Kenilworth Castle itself becomes the primary symbol in the novel of the fleeting nature of worldly ambition and rank. Scott, after describing the grandeur of Kenilworth Castle—rendered even more spectacular by Leicester in preparation for the arrival of Queen Elizabeth—compares the past to the present and the enduring happiness of those who are virtuous and truly noble:

Beyond the lake lay an extensive chase, full of red deer, fallow deer, roes, and every species of game, and abounding with lofty trees, from amongst which the extended front and massive towers of the Castle were seen to rise in majesty and beauty. We cannot but add, that of this lordly palace, where princes feasted and heroes fought, now in the bloody earnest of storm and siege, and now in the games of chivalry, where beauty dealt the prize which valour won, all is now desolate. The bed of the lake is but a rushy swamp; and the massive ruins of the Castle only serve to show what their splendour once was, and to impress on the musing visitor the transitory value of human possessions, and the happiness of those who enjoy a humble lot in virtuous contentment.

Chapter 25

Scott wrote these words more than two centuries after the Earl of Leicester entertained Queen Elizabeth at Kenilworth Castle in 1575. It’s easy to compare the lavishness of Kenilworth Castle in 1575 to it’s ruins now and come to a conclusion like Scott’s, but it’s not so easy to reject the prestige and lavishness of today’s world to be noble in heart and mind, especially when such a course can make life difficult.  One of the interesting things about Scott’s Kenilworth is that the characters who are noble in mind and heart don’t necessarily end up with a happy, long life in the material sense. The novel feels like escapism in the way it’s crafted, but the ending, while satisfying on many levels, is stark. For the characters of Kenilworth, as well as for us, nobility of mind and heart grants its own reward of tranquility and spiritual peace. Those who choose to pursue nobility of rank at the expense of the other may gain material comforts and prestige, but they will also experience the disturbance of mind and heart that Leicester observes for himself:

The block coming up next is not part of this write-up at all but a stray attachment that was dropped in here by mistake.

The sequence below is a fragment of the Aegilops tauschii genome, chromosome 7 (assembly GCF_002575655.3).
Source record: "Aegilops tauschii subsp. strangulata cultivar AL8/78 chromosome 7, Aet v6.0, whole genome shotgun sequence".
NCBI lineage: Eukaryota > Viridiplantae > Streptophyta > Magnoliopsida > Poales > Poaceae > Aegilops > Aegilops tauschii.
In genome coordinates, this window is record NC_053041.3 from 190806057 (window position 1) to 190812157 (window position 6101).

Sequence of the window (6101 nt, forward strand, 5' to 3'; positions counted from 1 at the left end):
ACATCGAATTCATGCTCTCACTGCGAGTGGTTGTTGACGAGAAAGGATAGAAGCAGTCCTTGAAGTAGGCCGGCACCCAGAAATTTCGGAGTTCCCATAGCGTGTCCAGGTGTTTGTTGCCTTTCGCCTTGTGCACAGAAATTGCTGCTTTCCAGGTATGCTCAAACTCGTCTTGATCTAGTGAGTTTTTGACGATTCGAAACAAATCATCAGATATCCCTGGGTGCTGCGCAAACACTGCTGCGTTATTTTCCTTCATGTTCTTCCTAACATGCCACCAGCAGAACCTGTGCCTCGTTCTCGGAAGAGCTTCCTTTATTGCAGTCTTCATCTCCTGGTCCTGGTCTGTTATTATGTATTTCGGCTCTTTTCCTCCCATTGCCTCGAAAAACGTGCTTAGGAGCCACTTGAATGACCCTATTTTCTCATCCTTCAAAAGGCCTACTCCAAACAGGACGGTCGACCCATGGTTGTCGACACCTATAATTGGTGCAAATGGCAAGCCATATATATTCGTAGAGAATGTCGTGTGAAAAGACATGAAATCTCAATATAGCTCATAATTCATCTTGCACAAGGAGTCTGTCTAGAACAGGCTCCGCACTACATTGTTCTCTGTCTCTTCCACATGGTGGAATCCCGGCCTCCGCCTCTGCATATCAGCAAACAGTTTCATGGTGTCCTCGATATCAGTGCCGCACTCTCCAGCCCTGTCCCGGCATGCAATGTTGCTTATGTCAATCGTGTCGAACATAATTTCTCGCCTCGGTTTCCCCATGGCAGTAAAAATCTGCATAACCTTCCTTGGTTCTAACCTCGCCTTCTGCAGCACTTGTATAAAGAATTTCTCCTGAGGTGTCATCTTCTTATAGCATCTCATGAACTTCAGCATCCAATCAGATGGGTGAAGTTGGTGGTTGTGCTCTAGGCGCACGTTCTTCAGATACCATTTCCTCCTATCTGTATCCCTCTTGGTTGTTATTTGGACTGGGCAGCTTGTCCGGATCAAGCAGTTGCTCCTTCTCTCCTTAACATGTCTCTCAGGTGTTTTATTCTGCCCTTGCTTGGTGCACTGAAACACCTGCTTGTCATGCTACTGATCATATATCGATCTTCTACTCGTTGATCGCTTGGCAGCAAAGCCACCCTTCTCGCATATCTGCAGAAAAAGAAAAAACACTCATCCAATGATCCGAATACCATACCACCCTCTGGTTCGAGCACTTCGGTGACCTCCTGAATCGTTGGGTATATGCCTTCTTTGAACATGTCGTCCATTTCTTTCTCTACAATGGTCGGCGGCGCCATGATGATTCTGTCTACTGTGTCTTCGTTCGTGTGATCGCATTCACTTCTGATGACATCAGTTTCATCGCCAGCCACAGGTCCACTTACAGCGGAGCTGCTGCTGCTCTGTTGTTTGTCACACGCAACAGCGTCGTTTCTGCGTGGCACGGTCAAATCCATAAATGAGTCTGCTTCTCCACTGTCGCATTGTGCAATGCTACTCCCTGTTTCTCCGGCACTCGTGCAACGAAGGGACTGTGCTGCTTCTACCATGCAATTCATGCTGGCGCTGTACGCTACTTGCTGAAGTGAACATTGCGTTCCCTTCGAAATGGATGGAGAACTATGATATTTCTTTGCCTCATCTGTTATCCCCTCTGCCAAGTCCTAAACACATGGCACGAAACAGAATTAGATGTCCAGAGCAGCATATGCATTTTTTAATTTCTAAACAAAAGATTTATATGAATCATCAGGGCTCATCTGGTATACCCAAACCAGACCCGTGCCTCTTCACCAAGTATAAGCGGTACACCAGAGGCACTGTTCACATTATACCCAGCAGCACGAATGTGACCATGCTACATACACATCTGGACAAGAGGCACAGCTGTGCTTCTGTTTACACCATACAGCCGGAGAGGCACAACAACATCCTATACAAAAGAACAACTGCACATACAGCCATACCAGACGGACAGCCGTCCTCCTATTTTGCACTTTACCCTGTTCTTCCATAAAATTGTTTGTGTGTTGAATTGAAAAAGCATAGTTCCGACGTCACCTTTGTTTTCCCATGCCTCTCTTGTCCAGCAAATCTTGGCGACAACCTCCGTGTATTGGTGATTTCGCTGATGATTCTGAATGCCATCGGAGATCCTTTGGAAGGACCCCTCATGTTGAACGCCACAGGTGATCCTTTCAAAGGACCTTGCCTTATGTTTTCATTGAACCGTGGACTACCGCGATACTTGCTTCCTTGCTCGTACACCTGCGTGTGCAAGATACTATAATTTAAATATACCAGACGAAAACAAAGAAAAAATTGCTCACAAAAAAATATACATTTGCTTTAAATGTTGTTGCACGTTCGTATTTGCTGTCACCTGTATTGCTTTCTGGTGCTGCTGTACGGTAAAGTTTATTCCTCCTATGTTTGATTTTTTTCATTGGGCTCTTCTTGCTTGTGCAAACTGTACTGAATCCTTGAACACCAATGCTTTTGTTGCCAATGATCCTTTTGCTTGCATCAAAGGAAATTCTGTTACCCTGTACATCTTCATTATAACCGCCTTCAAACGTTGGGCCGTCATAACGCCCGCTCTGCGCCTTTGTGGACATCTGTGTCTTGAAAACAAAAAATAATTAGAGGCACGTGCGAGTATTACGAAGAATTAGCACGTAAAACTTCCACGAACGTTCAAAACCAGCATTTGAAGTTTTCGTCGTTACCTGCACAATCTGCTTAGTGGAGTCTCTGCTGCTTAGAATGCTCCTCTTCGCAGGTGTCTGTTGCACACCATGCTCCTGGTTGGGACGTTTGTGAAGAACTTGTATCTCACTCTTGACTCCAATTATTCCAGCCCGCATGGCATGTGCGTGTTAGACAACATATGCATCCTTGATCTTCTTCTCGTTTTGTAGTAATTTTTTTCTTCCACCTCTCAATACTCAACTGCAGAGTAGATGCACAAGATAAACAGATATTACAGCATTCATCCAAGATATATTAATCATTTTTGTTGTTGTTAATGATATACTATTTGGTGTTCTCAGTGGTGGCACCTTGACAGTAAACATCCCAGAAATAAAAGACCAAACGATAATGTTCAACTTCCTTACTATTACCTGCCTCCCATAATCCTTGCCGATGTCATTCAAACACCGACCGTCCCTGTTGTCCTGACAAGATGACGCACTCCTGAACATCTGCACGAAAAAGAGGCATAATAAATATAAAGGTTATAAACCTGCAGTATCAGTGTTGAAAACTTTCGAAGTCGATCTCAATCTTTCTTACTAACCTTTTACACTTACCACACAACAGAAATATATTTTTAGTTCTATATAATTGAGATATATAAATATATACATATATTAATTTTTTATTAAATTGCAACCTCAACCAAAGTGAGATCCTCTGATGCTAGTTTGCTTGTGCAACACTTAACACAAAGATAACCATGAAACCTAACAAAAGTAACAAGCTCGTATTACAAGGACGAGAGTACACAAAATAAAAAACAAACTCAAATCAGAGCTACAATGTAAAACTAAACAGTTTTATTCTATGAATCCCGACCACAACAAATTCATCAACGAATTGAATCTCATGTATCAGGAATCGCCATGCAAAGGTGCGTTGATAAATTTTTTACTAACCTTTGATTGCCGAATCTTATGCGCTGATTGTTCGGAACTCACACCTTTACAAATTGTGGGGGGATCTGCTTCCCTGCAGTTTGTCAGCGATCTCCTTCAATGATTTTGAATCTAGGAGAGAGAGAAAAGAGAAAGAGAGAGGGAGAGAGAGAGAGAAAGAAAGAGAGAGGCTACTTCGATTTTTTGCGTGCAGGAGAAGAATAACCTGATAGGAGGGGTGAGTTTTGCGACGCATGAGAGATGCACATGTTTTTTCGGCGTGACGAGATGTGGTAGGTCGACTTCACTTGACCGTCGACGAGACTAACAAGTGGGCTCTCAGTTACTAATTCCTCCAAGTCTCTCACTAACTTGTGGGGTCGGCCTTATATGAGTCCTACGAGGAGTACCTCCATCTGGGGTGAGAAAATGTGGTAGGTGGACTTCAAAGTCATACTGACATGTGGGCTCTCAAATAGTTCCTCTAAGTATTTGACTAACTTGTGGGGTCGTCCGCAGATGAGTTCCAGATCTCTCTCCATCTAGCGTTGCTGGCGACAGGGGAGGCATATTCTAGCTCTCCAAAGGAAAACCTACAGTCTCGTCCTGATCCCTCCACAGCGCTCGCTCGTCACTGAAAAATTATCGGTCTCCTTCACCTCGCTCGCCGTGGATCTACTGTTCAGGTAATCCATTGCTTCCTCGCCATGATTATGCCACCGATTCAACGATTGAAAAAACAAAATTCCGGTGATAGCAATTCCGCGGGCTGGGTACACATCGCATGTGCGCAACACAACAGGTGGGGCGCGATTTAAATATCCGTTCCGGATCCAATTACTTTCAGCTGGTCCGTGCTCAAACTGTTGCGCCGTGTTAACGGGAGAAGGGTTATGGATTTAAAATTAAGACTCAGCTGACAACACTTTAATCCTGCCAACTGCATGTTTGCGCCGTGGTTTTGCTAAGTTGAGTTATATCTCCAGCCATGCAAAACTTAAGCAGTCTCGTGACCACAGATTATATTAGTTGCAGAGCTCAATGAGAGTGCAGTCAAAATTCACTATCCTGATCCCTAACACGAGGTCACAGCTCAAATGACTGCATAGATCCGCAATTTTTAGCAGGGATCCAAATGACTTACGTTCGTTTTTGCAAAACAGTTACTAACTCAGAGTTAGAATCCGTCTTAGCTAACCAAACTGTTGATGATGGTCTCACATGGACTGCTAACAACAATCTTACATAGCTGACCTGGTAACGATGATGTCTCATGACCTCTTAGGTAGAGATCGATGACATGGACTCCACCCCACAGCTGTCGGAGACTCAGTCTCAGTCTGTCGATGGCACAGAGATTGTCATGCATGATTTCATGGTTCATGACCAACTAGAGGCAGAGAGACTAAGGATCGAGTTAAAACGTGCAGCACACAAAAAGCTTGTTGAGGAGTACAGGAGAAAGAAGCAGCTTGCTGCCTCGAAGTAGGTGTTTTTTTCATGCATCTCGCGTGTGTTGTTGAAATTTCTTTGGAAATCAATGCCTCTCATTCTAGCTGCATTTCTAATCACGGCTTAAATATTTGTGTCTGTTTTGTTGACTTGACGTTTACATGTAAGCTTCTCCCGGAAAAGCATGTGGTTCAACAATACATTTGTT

“Conscience, thou art a bloodhound, whose growl wakes us readily at the paltry stir of a rat or mouse as at the step of a lion.”

Chapter 17

The photo of Kenilworth Castle is credited to Paul Johnson under a CC BY-SA 3.0 license.